Inside the historic brick building, families live in the sisters' former modest rooms in a dorm-style set-up, with shared bathrooms on each floor. A few rooms for large families offer private bathrooms. Residents get three meals a day and work with social workers to find jobs, track down permanent affordable housing and boost financial literacy, learning how to budget and increase savings. Interfaith Action also built a playground outside and renovated the commercial kitchen.

Most of the families have children under the age of 12 and most are people of color, who are disproportionately affected by poverty and homelessness. During the day, the long hallways are largely empty as kids are at school and parents are at work.

"Encampments are very visible. But people tend to forget about family homelessness," Liegl said. "It's a massive problem ... families shouldn't wait to get emergency support like this."

Before COVID, nearly 60 families on average were on the county's shelter wait list. During the pandemic, the county boosted funding for affordable housing and emergency shelters, increasing the number of shelter beds for families from 185 beds in 2019 to 245 beds now. But some families are still waiting for help, camping out in the cold in their cars or couch-hopping with friends or relatives.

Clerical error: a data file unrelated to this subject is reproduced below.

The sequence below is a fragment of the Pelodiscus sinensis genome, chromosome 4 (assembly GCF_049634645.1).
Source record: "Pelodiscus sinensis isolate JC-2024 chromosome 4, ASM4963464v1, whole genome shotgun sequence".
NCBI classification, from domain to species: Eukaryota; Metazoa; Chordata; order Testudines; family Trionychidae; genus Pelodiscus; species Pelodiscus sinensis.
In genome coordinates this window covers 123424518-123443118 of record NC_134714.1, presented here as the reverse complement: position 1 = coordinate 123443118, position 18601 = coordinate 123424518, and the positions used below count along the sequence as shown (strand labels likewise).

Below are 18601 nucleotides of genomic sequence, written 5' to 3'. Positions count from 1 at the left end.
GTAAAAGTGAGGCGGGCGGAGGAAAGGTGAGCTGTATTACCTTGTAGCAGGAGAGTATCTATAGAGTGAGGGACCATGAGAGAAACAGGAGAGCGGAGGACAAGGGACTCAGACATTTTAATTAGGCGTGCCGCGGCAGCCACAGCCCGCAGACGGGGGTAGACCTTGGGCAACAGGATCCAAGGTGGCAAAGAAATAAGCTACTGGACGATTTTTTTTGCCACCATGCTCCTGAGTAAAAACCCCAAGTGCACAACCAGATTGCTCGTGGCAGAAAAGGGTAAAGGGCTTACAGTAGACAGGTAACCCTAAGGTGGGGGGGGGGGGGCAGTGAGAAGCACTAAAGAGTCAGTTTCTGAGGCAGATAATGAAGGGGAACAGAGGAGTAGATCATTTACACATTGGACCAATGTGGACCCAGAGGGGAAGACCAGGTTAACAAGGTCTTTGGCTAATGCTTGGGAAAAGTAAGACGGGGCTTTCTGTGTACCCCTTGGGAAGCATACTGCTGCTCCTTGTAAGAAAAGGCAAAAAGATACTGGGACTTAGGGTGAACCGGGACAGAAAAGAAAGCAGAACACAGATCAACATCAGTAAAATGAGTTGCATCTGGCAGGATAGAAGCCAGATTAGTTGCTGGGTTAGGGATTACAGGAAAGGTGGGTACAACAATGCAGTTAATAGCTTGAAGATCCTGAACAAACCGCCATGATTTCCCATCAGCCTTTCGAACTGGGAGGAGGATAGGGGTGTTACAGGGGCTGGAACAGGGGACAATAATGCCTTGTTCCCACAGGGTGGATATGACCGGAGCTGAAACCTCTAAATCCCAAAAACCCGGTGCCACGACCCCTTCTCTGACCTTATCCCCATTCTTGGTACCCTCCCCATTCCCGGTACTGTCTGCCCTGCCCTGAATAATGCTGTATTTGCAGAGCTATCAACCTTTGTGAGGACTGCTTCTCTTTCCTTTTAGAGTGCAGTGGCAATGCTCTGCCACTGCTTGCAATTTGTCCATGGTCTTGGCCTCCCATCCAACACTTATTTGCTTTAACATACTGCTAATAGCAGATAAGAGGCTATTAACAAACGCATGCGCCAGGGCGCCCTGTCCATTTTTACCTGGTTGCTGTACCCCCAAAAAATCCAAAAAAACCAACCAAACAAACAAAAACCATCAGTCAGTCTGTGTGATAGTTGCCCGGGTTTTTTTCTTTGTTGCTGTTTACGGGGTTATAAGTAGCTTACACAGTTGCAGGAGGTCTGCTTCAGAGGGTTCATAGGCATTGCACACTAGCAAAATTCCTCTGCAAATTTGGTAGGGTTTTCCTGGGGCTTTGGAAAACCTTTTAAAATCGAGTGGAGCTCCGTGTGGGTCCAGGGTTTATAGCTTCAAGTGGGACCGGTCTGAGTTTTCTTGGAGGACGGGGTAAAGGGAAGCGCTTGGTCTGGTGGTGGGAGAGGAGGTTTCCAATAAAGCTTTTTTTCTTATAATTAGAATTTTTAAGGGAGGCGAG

At Project Home, families arrive, on average, with just $37. Many fell on hard times, unable to afford skyrocketing rents or grappling with lost wages after an illness led to unpaid time off, Liegl said. The average stay is about 83 days — double the pre-pandemic length, due to the increasing lack of affordable housing. Liegl added that about 70% of families go on to find permanent homes.

A unique partnership

In April, Project Home's lease at the Provincial House ends, but will likely be renewed month to month.

Davina Parker played a game with her daughters, Jazmere, 7, right, and Dejanae, 14, left, in a common room in the Project Home at the Provincial House.
Davina Parker played a game with her daughters, Jazmere, 7, right, and Dejanae, 14, left, in a common room in the Project Home at the Provincial House.

Anthony Souffle, Star Tribune

"It's neat to see the building used finally," said John Viktora-Croke, executive director of operations for the Sisters of St. Joseph of Carondelet.

Roth is lobbying public officials to renew funding when it ends May 31. Interfaith Action plans to restart its former system post-COVID, rotating shelter beds at churches and synagogues each month, while also keeping Provincial House's shelter if it's funded — which would perhaps eliminate a wait list for homeless families.

Project Home costs $1.8 million a year to operate, Interfaith Action's biggest and most costly program. About half is funded from the county and the rest is backed by a mix of county, state and federal dollars, donations and grants. While that's more costly than the pre-COVID model, it's more than double the space and gives families private rooms with real beds, not cots. Roth hopes the better model helps prevent families from ending up homeless again.

"It is sort of a unique public-private partnership and faith partnership," Roth said. "Shelters should be in neighborhoods that we would want to live in. They should be in beautiful places with green spaces and playgrounds. If we all get in and roll up our sleeves and act on our values," Roth said, "we can really transform our community. Project Home is just a beautiful, inspiring example of that."